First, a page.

Alabama Positions For U.S.-Cuba Trade

After 50 years of isolationist policy with a promising consumer market just off the Florida coast, the time has come for Congress to lift the travel and trade embargo with Cuba before Alabama businesses lose out to foreign competitors — or so says an op-ed piece circulated recently, written by Mobile Mayor Sandy Stimpson, State Senators Vivian Davis Figures and Jabo Waggoner and Agriculture Commissioner John McMillan. 

The article called attention to a bipartisan resolution, Senate Joint Resolution 43, recently passed by the Alabama Legislature that calls on Congress to end the trade and travel embargo. 

Cuba is quickly becoming one of the most popular tourist destinations in the world, but the travel ban prohibits the Port of Mobile from seeing any significant growth in departures or arrivals of cruise ships to the neighboring country. 

Besides travel, the op-ed piece also cited Cuba’s dependence on agricultural imports, which average $2 billion annually. That number is expected to grow given the rise in tourism and increasing purchasing power of 11 million Cubans. 

Cuba’s needs mesh well with the very things Alabama has to offer, according to the four authors. The state’s top exports would thrive in Cuba’s growing markets, particularly Alabama’s top agriculture export, poultry. Agriculture is a major economic driver for the state, and poultry is a leading revenue source of this industry. In 2014, Alabama broiler meat exports reached $478 million. 

- Sponsor -

Alabama has exported millions of dollars worth of chicken to Cuba since 2003, Alabama International Trade Center Director Brian Davis told Business Alabama in 2015. Chicken exports peaked at $42 million in 2012 and still ranked at $32 million in 2014.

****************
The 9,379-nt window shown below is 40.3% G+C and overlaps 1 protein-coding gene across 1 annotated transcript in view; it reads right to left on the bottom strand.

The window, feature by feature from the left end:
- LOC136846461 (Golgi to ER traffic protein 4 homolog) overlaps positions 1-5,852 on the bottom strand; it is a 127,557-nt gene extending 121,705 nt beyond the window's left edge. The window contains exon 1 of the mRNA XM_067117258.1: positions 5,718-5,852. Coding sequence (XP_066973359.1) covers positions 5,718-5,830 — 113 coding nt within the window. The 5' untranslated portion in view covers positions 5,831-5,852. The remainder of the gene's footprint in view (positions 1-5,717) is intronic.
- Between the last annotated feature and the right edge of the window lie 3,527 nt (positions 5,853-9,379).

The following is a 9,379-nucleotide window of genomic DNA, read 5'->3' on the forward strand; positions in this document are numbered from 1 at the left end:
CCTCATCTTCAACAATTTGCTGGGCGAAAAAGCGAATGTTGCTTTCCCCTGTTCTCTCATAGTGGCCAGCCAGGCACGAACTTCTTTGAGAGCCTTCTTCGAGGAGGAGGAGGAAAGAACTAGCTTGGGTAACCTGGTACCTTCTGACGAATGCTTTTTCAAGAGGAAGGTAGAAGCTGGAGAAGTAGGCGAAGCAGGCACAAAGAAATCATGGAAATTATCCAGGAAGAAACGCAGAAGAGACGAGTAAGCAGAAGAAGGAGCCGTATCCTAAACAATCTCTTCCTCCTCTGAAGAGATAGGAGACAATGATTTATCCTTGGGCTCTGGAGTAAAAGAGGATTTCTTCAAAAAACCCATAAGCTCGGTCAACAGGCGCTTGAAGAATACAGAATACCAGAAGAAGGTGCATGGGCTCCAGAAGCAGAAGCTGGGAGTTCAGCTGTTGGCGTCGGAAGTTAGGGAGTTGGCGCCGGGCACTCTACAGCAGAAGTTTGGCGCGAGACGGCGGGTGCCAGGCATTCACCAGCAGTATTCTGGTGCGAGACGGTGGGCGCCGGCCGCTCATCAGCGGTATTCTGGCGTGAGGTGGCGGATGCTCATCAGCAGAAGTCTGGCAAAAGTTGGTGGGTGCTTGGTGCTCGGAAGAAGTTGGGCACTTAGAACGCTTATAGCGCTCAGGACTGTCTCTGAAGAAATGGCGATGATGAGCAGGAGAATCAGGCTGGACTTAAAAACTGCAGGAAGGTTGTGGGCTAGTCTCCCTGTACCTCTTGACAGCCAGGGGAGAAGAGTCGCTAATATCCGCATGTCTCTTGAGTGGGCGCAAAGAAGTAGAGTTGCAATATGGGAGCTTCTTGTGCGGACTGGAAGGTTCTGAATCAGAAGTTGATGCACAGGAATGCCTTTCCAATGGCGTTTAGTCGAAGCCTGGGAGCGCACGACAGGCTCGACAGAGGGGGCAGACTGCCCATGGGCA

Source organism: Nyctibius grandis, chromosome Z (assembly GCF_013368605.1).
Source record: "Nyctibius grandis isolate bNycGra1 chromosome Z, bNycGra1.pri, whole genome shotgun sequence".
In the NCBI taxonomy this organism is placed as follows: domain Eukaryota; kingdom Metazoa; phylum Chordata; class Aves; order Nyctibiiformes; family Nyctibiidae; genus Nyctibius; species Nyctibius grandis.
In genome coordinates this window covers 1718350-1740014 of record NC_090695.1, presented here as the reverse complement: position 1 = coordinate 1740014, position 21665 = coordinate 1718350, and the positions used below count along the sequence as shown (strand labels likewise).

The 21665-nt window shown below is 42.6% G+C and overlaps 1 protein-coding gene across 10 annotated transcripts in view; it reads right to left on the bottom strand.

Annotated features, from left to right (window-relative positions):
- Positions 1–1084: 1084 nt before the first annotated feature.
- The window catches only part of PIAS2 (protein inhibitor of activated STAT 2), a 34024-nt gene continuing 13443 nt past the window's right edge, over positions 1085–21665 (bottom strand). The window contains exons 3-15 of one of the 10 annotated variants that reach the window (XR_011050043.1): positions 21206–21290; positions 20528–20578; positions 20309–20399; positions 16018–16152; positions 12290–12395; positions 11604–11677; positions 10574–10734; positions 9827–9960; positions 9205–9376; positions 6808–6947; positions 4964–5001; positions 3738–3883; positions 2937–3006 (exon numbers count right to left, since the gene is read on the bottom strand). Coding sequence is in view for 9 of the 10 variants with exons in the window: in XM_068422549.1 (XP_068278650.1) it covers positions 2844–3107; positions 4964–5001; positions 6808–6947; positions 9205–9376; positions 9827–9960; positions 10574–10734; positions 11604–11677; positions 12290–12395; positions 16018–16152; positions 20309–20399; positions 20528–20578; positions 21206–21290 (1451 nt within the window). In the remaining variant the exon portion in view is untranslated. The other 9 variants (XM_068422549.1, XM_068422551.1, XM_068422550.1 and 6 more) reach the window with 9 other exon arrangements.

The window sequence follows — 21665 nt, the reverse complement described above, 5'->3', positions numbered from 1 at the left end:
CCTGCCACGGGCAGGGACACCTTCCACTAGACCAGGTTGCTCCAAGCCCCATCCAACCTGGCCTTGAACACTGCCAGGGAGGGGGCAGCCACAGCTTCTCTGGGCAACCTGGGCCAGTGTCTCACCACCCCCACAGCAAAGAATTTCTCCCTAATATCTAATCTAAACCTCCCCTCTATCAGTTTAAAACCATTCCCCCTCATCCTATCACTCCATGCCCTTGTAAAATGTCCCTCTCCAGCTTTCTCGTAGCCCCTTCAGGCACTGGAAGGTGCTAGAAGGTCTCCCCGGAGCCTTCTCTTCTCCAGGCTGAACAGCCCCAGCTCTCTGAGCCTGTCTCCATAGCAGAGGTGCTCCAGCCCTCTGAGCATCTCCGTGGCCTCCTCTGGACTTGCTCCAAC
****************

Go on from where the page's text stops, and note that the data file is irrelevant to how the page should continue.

Additional top exports, such as soybeans, wheat, feed and feed grains, would fuel Cuba’s agricultural imports as its livestock sector develops. 

The op-ed piece also noted Cuba’s recent lifting of restrictions on automotive imports, creating a promising automotive market. Alabama’s number one export, automotive, could see a major boon from increased trade as Cuba looks to update automotive transportation on the island. 

“In prolonging the embargo, the U.S. Congress prevents Alabama’s tourism, agriculture and automotive industries from growing, and allows foreign competitors to capitalize on these emerging opportunities, which leaves Alabama businesses stuck on the sidelines, ” the article noted. “We’re urging Congress to pass the Freedom to Travel to Cuba Act and the Agricultural Export Expansion Act. It would, indeed, be a win-win-win for Alabama, the United States and Cuba.”

Text by Dave Helms

The latest Alabama business news delivered to your inbox